Coming together for early voting
Despite pleas not to curtail early voting, Mecklenburg County elections officials voted Monday to cut the overall number of hours from the 2012 election by 238, even while opening as many as 22 sites around the county.
The board of elections voted in front of an overflow crowd of about 150, almost all of whom wanted more hours to vote early.
Mecklenburg became the latest county to approve an early voting plan after a panel of federal judges threw out a sweeping 2013 election law. Along with requiring voters to show identification and ending same-day registration, the law cut the number of early voting days from 17 to 10 even as it mandated a floor for the number of hours.
Monday’s vote came hours after Gov. Pat McCrory formally asked U.S. Supreme Court Chief Justice John Roberts to stay last month’s decision by the 4th Circuit Court of Appeals.
“Our Voter ID law has been cited as a model and other states are using similar laws without challenges,” McCrory said in a statement. “The Fourth Circuit’s ruling is just plain wrong and we cannot allow it to stand.”
If Roberts grants the stay, voters this fall could again have to present IDs before casting a ballot and early voting will revert back to what was called for under the old elections law. That was for the same number of hours – 2,742 – used in the 2012 presidential election.
But based on July’s appeals court ruling, counties are preparing for an election without voter IDs – and without a specified number of early voting hours. Monday’s plan still has to be approved by the state board of elections.
State elections Director Kim Strach has urged counties to “be mindful” of expected November turnout and the popularity of early voting. In a memo this month to county boards, she said she expects about 56 percent of all voters this fall to vote early. Mecklenburg Elections Director Michael Dickerson expects more than 60 percent of county voters to cast early ballots.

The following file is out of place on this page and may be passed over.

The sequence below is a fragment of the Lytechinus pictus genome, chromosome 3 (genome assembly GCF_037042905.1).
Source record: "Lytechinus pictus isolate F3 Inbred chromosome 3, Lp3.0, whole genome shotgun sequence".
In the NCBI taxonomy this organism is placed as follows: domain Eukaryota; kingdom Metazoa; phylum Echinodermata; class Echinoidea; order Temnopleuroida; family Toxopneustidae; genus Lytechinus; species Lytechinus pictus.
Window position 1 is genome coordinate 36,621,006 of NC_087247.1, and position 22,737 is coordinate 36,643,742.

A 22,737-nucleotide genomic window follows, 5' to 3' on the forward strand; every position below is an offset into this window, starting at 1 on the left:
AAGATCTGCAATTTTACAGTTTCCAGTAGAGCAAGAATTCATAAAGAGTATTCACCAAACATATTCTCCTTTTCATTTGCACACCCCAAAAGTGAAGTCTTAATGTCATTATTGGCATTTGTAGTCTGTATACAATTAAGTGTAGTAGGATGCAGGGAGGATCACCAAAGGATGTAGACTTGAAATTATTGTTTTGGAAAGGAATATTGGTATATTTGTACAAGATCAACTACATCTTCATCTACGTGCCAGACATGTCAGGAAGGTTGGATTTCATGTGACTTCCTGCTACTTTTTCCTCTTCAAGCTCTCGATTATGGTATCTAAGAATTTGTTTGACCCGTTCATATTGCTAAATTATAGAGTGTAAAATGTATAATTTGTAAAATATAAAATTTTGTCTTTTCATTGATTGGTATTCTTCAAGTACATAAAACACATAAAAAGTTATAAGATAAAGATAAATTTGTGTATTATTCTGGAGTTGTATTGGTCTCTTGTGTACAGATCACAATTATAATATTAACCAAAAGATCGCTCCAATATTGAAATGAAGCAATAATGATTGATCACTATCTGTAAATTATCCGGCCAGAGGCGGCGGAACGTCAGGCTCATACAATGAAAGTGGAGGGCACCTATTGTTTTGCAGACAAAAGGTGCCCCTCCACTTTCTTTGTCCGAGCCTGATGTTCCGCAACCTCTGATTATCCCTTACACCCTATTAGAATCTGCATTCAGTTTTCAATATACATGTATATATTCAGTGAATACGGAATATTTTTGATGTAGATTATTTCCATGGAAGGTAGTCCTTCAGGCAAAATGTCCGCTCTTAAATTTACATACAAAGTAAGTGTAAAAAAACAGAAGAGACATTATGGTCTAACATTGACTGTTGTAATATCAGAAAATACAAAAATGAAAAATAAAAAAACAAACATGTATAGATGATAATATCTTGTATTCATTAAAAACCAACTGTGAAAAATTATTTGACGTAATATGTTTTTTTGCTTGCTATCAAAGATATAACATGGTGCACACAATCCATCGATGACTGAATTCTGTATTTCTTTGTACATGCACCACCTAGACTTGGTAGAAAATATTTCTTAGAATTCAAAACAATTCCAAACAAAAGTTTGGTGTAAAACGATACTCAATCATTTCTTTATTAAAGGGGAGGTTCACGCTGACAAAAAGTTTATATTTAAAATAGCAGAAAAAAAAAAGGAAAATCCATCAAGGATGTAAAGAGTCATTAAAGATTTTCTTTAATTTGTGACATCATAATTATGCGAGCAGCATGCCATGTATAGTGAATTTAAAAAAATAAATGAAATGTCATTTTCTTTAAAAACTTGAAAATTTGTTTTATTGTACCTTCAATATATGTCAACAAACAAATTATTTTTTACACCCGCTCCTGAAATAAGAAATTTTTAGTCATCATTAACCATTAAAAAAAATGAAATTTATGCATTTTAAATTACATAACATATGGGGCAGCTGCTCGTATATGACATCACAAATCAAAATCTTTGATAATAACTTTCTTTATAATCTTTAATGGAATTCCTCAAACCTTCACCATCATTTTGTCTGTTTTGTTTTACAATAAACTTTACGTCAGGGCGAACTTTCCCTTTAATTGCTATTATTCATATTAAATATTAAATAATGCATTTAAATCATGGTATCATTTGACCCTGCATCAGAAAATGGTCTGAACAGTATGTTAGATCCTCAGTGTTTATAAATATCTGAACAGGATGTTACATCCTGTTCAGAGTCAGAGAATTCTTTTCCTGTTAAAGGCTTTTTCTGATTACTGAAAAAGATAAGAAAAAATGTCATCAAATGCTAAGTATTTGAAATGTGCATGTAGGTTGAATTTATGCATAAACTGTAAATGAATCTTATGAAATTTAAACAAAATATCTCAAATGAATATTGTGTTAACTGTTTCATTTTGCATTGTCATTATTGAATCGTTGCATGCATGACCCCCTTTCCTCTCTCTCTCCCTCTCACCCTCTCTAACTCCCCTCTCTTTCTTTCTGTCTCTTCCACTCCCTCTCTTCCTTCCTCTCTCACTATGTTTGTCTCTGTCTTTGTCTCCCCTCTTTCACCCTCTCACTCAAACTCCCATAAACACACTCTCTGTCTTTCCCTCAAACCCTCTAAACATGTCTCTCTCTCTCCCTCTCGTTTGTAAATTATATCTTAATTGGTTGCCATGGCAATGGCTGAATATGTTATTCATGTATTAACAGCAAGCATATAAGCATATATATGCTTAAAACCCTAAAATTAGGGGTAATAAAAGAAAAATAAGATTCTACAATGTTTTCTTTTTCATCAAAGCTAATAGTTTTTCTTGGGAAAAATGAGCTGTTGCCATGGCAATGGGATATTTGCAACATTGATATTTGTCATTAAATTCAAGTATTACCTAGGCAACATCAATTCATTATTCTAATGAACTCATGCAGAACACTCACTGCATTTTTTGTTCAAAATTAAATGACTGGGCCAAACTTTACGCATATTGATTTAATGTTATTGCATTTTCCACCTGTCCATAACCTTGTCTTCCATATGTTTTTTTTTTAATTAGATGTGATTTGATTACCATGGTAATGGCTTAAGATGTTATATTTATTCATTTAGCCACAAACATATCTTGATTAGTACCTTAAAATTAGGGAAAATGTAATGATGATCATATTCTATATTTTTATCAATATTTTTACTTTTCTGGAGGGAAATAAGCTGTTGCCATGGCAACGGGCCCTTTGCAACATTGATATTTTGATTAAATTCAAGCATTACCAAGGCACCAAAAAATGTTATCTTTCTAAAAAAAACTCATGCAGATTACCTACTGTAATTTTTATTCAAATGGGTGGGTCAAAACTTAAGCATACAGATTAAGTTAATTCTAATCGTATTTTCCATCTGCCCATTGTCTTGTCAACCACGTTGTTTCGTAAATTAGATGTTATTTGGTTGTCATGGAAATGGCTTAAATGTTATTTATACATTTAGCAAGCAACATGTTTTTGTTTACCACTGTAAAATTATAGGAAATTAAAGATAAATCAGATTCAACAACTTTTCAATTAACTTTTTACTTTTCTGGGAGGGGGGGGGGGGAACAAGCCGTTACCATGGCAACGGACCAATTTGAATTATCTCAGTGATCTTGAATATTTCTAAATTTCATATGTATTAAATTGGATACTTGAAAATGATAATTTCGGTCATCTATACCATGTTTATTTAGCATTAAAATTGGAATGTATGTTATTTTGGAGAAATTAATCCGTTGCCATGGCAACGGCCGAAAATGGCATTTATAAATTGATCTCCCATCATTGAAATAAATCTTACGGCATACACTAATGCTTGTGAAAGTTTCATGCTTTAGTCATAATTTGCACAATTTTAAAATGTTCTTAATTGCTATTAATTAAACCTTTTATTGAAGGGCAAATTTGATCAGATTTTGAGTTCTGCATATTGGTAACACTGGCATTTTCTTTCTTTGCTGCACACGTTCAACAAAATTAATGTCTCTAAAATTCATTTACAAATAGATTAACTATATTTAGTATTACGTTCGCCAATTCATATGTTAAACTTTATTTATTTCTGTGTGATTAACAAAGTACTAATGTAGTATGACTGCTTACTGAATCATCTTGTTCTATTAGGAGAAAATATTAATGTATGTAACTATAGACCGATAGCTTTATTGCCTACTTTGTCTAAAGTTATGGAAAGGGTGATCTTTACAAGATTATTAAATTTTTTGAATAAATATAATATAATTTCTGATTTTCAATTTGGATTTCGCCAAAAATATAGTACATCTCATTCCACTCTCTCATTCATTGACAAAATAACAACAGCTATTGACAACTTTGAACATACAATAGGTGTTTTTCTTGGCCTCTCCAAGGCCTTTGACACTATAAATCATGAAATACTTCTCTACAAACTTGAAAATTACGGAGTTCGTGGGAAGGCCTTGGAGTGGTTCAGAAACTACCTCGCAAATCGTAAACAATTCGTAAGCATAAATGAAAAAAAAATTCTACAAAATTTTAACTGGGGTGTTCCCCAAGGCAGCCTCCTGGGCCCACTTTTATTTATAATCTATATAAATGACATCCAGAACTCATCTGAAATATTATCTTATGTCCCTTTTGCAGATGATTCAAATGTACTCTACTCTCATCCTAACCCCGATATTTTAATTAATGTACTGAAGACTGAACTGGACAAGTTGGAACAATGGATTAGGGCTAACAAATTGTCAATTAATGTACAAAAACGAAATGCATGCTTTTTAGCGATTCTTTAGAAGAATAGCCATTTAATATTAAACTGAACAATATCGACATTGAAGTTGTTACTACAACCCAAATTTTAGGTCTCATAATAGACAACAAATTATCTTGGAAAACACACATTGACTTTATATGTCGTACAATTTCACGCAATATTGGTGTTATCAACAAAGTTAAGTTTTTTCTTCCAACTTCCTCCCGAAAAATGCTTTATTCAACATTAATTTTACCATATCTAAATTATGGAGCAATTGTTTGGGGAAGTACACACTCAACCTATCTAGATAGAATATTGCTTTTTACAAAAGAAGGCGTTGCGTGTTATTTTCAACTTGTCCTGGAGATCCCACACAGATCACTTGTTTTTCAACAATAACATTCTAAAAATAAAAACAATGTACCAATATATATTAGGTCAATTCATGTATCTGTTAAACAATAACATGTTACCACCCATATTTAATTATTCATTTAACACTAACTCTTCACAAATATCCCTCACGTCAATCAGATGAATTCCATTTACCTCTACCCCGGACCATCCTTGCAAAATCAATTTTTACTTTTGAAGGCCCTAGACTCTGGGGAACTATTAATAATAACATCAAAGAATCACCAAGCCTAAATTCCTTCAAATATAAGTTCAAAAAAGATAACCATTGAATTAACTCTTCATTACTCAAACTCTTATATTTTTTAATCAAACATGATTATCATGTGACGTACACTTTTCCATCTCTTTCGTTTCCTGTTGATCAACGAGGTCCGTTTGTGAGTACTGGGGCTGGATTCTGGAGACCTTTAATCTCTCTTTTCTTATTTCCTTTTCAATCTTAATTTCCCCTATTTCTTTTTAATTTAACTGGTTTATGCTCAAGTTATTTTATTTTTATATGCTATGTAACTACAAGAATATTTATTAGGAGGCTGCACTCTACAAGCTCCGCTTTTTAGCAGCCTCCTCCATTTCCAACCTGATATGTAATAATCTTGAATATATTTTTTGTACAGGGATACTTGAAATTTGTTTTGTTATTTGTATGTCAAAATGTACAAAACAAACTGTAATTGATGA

Before kicking off Monday’s 2 1/2-hour meeting, board chair Mary Potter Summa, a Republican, told the crowd that she’s “not a fan of early voting.”
“The more (early voting) sites we have, the more opportunities exist for violations,” she said.
When she opened the floor for comment, 33 people spoke in favor of more early voting hours, or at least as many as in 2012. Only one argued for fewer.
Mecklenburg GOP Chair Claire Mahoney said more early voting sites and more hours make it harder for candidates, particularly those with a shoestring budget.
But critics said Mecklenburg’s growth in population and voter registration argues for more, not less, early voting. Some pointed to long early voting lines in 2012. Charlotte City Council member Vi Lyles, a Democrat, was among those urging the board to extend early voting.
“As a candidate, I want every voter to have the opportunity to vote for me or against me,” she said.
Summa started the discussion with a motion to open one early voting site the first week and a dozen the second week. After lengthy discussions – and poring over maps and calculators – the two Republicans on the board agreed to open six sites the first week and 22 the second 10 days. All for a total of 2,504 hours.
Carol Williams, the board’s lone Democrat, argued for more sites and as many hours as in 2012, or 2,742.
“I don’t see any reason to go below what we did in 2012,” she said. “A reduction in hours should not even be on the table.”
Mecklenburg isn’t the first county to adopt a compromise early voting schedule. In Guilford County last week, the Republican-led elections board this month considered but ultimately put off a plan that could have made casting ballots more difficult for college students and black residents.
The board ultimately decided to back a compromise plan that kept more early voting sites open.
Jen Jones, an organizer for Democracy North Carolina, said Monday’s ultimate compromise was better than it might have been. She credited the high citizen turnout.
“The bottom line is this is what happens when people make their voice heard,” she said.